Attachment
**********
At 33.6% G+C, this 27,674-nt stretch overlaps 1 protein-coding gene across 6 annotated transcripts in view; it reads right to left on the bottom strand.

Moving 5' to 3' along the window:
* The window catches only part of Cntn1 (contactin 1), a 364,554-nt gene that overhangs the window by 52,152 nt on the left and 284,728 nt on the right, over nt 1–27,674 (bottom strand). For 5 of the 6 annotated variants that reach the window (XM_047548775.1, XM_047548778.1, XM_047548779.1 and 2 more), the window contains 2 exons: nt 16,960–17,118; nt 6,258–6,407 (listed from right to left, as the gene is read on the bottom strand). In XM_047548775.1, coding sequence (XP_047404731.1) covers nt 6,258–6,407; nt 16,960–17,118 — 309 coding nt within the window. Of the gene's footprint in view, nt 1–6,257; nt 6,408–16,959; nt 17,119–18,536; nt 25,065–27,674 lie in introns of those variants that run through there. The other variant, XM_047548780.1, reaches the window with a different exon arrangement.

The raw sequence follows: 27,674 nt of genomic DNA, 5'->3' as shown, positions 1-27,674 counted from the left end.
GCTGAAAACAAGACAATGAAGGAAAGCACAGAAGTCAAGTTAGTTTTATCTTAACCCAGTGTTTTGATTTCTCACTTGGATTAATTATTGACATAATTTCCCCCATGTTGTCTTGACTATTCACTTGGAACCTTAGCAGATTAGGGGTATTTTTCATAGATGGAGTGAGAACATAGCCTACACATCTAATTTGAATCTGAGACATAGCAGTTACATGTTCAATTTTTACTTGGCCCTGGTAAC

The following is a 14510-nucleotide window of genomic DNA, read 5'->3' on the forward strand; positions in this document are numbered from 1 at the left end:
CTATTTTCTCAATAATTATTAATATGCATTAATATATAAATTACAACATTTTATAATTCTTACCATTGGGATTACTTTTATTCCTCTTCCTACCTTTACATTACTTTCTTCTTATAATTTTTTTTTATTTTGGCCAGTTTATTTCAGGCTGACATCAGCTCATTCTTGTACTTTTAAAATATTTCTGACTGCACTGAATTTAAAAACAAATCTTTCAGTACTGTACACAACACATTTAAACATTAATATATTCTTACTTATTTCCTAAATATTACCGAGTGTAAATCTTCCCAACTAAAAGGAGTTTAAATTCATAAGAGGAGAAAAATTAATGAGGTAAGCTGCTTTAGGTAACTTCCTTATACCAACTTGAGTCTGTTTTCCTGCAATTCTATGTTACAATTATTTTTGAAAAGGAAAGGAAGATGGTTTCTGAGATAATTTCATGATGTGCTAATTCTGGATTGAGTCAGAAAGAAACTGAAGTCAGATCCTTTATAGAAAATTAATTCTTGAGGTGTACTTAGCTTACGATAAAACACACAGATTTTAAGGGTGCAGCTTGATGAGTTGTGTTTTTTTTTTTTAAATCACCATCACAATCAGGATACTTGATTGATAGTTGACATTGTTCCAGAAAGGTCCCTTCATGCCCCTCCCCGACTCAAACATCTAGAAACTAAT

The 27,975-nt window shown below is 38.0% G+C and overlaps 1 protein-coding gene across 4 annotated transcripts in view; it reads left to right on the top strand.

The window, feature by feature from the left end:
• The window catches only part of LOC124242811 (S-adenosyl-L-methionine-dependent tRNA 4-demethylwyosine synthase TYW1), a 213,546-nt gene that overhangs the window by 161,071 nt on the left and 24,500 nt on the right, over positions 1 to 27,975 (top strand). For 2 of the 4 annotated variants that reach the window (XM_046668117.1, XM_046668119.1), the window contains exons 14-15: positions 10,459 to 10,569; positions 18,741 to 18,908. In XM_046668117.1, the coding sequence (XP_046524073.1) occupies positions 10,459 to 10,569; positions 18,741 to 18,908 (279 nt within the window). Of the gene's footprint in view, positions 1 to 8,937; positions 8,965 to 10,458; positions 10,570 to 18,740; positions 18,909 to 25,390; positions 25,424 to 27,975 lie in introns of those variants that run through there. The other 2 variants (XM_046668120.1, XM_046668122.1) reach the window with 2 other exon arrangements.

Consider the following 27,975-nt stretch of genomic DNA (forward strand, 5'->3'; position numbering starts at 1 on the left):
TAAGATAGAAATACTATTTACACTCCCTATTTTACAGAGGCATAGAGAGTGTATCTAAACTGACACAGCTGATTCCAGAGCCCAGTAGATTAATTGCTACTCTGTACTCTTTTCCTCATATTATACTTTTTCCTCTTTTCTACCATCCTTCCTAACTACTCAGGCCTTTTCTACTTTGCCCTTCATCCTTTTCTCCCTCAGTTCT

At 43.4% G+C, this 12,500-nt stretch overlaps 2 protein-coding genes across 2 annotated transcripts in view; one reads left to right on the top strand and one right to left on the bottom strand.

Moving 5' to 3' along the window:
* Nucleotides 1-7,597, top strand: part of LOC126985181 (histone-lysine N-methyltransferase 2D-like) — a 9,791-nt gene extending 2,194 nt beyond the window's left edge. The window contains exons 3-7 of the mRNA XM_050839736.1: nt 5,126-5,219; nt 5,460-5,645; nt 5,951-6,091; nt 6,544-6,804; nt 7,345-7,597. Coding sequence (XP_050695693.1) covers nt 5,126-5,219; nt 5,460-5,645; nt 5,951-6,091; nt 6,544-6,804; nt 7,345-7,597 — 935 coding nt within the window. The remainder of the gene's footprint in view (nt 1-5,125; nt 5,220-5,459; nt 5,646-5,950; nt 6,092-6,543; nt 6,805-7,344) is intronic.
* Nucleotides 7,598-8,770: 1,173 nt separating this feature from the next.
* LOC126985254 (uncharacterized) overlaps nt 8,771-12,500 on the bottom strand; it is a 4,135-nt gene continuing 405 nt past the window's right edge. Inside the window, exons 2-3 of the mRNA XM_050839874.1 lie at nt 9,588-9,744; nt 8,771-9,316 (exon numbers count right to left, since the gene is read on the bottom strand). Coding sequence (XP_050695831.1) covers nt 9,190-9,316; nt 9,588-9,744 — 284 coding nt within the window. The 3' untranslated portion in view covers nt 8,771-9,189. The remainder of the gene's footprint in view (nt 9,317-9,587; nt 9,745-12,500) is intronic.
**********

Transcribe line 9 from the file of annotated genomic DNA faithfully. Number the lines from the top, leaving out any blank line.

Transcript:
The window, feature by feature from the left end: